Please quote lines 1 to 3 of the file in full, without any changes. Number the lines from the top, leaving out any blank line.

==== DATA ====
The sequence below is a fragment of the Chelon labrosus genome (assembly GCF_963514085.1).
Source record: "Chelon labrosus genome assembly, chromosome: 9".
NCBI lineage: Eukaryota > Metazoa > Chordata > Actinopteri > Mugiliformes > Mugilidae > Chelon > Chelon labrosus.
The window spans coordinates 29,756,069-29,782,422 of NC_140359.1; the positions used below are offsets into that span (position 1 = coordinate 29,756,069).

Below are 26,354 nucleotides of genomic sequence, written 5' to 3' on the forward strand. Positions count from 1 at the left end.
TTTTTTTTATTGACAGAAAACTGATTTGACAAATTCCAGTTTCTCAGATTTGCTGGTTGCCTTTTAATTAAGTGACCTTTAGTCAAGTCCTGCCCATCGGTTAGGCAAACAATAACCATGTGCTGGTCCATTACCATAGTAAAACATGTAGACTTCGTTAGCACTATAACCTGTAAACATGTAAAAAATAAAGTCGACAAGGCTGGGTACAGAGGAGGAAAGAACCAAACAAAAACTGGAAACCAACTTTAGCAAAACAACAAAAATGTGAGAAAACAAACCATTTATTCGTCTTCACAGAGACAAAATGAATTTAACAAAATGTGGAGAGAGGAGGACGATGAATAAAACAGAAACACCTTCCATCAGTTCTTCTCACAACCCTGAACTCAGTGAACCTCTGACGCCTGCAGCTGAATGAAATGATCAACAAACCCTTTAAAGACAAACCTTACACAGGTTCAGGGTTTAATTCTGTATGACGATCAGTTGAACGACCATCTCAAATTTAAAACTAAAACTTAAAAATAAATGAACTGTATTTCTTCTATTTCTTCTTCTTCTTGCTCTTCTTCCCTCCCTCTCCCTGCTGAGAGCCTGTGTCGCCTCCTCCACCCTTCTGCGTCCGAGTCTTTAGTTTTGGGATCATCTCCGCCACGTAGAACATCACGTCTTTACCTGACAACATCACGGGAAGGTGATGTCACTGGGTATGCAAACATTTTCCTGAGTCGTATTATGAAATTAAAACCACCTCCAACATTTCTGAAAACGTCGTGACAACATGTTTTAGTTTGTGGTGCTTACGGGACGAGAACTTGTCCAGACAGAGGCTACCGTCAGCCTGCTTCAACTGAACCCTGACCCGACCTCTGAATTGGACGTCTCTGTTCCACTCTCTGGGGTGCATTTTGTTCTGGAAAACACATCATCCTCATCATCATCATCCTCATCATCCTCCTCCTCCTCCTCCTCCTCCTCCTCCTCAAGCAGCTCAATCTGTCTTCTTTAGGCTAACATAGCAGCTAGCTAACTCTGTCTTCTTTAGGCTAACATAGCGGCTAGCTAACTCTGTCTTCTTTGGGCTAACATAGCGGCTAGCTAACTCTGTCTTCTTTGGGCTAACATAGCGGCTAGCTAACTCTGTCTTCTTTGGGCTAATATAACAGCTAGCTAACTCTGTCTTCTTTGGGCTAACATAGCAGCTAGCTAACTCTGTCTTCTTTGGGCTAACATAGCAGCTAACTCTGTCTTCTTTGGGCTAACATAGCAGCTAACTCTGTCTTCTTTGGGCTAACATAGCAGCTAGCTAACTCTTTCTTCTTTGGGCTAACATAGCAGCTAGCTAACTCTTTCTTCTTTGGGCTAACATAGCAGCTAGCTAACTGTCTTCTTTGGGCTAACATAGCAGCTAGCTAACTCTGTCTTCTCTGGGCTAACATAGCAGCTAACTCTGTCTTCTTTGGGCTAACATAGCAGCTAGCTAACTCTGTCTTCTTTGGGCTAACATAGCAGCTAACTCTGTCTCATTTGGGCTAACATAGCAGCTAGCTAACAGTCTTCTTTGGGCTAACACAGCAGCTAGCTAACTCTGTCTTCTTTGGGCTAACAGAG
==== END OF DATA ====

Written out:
The sequence below is a fragment of the Chelon labrosus genome (assembly GCF_963514085.1).
Source record: "Chelon labrosus genome assembly, chromosome: 9".
NCBI lineage: Eukaryota > Metazoa > Chordata > Actinopteri > Mugiliformes > Mugilidae > Chelon > Chelon labrosus.